The second winter is nearly upon me, and I'm doing spot-checking on the makeshift cistern I've built at the other end of the building. It's close enough to watertight, and has a tap at the bottom right over the sewer drain. I don't need the water yet, and don't expect to until spring, so if something fails, I won't be excessively inconvenienced. Unless I get flooded out.

It's camouflaged entirely by the disrepaired building, fed by troughs across the roof.


Upon the come of spring, I hope to relegate another of the abandoned apartments to food storage. My gardens have been producing more than I use, even with moderated sharing with my four-legged neighbors. What I don't eat gets canned, stored, packed away in cubby-holes and hiding spots. If it ever goes horribly wrong, I'll have something to fall back on.


Even still, my original suppy of paper holds out, though I'm writing with found and recovered pens and pencils.

I don't remember the last time I've opened my mouth to speak, though I still remember how. There isn't any need. Still, no caravans have passed, as the second spring fades into the third summer. Neither have I seen any humankind since the fallen dead at the Mooseheart compound.

My cistern held, wonder of all wonders, and it tastes better and fresher than any water I can remember since the days of buying it in stores. I'm not confident enough to injest it without boiling it first, but I expect it's only a matter of time.


I've finished clearing out debris from another apartment on the other side of my workshop for food storage, and installed makeshift shelving, not that there's much of anything here that isn't makeshift something-or-other.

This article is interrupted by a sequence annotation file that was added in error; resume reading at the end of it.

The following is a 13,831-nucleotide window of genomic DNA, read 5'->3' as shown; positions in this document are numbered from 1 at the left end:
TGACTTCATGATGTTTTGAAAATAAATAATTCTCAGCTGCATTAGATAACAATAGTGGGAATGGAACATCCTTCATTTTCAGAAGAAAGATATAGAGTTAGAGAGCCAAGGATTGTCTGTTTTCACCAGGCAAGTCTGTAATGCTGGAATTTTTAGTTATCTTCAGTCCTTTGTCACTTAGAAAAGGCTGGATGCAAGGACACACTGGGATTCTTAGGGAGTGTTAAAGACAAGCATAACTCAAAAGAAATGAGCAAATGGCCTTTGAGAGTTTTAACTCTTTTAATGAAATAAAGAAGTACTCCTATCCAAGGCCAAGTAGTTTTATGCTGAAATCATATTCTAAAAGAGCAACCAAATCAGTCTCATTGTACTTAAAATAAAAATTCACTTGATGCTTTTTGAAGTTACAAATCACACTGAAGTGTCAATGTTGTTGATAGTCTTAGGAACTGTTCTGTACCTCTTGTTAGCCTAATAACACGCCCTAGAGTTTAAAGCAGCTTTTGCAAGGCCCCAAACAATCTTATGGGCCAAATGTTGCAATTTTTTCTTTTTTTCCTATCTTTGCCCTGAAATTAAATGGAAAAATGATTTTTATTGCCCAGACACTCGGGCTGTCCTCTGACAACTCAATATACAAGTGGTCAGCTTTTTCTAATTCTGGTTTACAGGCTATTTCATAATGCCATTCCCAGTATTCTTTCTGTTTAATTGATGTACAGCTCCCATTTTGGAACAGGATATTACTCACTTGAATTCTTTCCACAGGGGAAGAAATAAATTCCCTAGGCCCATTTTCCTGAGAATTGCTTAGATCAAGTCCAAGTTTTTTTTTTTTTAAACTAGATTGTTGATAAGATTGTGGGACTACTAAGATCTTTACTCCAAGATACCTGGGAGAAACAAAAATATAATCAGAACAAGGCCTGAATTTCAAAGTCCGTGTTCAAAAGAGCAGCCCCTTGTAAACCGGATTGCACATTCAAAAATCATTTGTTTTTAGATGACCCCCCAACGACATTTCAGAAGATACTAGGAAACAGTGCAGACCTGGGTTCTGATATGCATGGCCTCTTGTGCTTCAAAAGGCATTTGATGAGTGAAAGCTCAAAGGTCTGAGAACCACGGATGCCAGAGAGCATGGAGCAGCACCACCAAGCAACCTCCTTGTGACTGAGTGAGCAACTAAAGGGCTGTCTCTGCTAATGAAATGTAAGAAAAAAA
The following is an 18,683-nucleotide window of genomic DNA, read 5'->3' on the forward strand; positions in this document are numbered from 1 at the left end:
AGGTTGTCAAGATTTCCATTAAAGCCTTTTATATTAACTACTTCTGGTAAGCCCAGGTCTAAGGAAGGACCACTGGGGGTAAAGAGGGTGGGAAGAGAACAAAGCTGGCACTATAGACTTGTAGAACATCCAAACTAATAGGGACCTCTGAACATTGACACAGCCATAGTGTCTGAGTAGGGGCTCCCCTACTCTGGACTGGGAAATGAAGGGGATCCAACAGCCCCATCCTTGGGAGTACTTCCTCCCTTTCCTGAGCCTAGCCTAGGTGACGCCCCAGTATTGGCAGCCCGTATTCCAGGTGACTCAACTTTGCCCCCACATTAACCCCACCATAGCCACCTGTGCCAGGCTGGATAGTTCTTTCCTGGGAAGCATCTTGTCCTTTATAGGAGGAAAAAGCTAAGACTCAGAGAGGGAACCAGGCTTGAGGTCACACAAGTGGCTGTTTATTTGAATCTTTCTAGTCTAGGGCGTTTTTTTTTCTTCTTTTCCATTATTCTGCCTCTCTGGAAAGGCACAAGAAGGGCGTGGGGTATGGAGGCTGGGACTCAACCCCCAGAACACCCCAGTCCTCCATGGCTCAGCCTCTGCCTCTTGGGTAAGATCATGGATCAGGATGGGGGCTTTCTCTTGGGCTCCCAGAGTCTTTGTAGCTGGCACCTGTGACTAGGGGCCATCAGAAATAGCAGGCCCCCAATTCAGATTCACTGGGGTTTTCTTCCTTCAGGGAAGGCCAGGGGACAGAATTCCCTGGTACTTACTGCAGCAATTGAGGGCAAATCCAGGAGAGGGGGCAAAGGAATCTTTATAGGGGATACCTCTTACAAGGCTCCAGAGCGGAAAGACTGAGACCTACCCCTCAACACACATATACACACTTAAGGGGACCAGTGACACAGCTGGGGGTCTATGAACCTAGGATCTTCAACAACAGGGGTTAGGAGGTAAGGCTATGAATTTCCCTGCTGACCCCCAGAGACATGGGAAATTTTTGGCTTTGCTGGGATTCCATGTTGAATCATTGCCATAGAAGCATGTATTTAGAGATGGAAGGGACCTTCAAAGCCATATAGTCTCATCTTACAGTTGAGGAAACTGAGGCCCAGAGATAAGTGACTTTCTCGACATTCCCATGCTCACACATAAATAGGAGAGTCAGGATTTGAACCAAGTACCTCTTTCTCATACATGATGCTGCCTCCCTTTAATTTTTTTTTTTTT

Open the emptied closets, and instead of clothes, you'll find my collection of bows and weapons, hanging or leaning as works best. I keep making them, and arrows too, though I hardly expect to be equipping a passing army, improving all the time.


The days have long since begun to blend together, only counting the moons and passing of the seasons gives perspective of the time I've spent here.

I've relegated the cleanest and most intact wall of plaster to a calendar, tallying not days but moons, for both the sake of saving space and the lack of excessive caring.


Every night in good weather, warm or cold, I watch the stars. I've remembered the names of all the constellations I never could find, though have since while made up mine own.

They are my characters now, that wheel through the sky and weave through my stories, and some of which talk not of post-apocalyptic worlds, but of grand civilizations than span the continents, of cities full of people.

I do not find myself missing such things--people, in a word--I merely prefer to write of worlds that I don't live in, leaving that to the musings of my journals.


One is always tempted to build an impressive fortress around one's home when time and supplies are so close to hand, but I bstained. My greatest defense, especially with so few helping hands, was discretion: I was safest when my presence remained unknown.

On the inside, the years and my handiwork had been kind to the building, but without was nature growing wild. What looked like a building falling into shambles from disrepair was common enough that it was passed by without a second glance. And so I was saved from raids by the wandering discontent, who occasionally spent the night in temporary camps within bowshot, but never grew wise to my presence.

Date written: 26 May 2013